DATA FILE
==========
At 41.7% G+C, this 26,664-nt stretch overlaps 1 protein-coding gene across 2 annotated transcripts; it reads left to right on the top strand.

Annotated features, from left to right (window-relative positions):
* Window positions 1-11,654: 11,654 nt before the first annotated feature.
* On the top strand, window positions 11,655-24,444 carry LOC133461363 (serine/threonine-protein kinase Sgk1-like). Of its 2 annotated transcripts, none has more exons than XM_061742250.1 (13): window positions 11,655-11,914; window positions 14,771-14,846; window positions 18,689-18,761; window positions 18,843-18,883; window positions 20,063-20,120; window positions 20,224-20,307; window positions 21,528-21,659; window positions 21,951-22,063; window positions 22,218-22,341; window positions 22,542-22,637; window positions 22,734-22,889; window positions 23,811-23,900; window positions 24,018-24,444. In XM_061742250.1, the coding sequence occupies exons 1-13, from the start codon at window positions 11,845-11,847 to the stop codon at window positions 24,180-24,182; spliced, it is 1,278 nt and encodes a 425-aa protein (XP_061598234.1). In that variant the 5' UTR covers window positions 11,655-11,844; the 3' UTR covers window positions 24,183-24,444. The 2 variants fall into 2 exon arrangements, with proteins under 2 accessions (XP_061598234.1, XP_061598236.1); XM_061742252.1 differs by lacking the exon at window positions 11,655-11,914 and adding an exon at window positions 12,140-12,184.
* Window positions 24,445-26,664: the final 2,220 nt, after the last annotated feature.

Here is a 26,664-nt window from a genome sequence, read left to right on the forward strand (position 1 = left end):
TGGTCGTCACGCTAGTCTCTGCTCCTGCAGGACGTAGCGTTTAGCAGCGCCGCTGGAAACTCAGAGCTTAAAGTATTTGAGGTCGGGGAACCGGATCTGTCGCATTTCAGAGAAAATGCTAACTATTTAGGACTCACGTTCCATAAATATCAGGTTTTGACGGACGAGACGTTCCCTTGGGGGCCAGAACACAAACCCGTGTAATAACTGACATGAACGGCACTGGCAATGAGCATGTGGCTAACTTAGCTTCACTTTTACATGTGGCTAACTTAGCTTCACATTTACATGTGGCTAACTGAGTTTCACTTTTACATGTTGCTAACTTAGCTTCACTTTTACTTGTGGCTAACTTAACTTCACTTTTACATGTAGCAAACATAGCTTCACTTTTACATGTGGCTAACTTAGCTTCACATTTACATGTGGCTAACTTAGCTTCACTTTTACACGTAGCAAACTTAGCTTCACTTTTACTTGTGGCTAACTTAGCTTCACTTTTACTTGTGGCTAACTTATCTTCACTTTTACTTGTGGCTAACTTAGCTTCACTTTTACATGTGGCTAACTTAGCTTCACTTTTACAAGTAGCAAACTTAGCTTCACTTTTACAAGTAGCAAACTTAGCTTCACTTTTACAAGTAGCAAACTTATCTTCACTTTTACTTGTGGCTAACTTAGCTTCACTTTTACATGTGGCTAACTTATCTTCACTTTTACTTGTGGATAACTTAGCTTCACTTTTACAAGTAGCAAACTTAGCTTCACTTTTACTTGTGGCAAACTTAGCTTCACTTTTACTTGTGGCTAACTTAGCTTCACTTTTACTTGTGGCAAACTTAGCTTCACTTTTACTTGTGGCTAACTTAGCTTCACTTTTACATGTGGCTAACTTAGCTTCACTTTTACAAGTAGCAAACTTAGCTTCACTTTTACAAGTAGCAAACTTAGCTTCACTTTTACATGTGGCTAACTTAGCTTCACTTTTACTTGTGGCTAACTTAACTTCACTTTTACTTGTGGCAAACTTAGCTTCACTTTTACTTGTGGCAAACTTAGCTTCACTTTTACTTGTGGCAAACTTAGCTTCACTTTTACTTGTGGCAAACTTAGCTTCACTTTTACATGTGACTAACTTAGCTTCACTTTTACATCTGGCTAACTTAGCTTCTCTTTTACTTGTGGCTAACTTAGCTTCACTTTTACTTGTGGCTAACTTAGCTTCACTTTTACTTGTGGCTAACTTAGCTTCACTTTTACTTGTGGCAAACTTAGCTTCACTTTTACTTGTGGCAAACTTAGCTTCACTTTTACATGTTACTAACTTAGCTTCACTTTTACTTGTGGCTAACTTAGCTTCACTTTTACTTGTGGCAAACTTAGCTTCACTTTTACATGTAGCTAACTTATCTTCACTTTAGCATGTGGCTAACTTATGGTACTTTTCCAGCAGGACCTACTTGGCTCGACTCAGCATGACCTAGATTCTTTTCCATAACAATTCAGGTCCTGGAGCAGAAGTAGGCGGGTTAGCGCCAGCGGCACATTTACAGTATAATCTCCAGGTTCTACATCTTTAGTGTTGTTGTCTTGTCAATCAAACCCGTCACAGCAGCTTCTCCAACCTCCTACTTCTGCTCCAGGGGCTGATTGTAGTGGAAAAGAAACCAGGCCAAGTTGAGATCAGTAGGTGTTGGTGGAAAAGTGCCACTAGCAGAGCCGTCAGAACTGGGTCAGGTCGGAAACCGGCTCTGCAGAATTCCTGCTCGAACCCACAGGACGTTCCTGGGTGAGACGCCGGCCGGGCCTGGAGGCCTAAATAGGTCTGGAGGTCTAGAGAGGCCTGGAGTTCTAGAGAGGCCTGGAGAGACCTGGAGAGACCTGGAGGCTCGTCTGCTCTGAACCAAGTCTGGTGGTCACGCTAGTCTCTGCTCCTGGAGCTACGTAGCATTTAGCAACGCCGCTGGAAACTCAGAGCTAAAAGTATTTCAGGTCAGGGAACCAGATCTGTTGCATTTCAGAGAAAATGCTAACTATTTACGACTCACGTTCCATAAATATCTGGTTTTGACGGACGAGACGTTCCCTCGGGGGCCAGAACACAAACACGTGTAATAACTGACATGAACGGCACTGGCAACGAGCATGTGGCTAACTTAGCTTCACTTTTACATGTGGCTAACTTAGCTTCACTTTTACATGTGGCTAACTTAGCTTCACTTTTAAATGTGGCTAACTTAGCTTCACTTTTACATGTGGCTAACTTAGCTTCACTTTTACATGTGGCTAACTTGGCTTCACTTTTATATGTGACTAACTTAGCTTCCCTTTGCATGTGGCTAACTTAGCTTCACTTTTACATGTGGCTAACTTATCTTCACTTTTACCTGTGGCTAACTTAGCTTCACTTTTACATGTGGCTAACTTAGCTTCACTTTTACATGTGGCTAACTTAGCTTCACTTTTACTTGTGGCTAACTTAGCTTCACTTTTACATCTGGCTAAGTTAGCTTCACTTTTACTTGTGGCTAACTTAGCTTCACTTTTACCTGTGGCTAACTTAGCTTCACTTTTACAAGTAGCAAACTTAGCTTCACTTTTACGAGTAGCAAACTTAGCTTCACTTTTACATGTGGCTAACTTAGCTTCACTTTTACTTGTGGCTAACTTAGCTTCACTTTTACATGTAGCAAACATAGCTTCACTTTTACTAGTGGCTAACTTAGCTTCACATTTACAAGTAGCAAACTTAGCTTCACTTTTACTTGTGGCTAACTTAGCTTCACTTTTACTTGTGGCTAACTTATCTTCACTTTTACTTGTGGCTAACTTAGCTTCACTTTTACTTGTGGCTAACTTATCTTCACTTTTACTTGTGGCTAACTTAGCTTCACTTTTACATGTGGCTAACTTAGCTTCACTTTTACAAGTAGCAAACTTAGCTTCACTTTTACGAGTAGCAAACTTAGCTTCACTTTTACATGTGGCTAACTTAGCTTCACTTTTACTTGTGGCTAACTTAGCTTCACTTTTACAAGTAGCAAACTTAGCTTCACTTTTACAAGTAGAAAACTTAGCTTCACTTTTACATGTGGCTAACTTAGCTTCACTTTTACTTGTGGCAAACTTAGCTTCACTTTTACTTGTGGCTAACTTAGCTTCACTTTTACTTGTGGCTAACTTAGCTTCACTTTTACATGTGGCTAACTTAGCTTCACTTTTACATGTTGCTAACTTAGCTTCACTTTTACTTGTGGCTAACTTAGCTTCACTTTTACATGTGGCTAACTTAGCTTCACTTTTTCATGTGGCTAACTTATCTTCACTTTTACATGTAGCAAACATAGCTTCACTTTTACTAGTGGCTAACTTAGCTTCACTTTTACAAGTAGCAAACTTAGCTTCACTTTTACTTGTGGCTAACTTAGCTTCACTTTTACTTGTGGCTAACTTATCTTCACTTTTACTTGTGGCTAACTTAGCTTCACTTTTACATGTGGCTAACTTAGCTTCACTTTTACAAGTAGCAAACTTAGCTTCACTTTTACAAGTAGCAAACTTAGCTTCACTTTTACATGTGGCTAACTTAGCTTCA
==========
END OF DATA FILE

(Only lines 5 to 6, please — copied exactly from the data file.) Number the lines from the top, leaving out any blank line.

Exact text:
* Window positions 24,445-26,664: the final 2,220 nt, after the last annotated feature.

Here is a 26,664-nt window from a genome sequence, read left to right on the forward strand (position 1 = left end):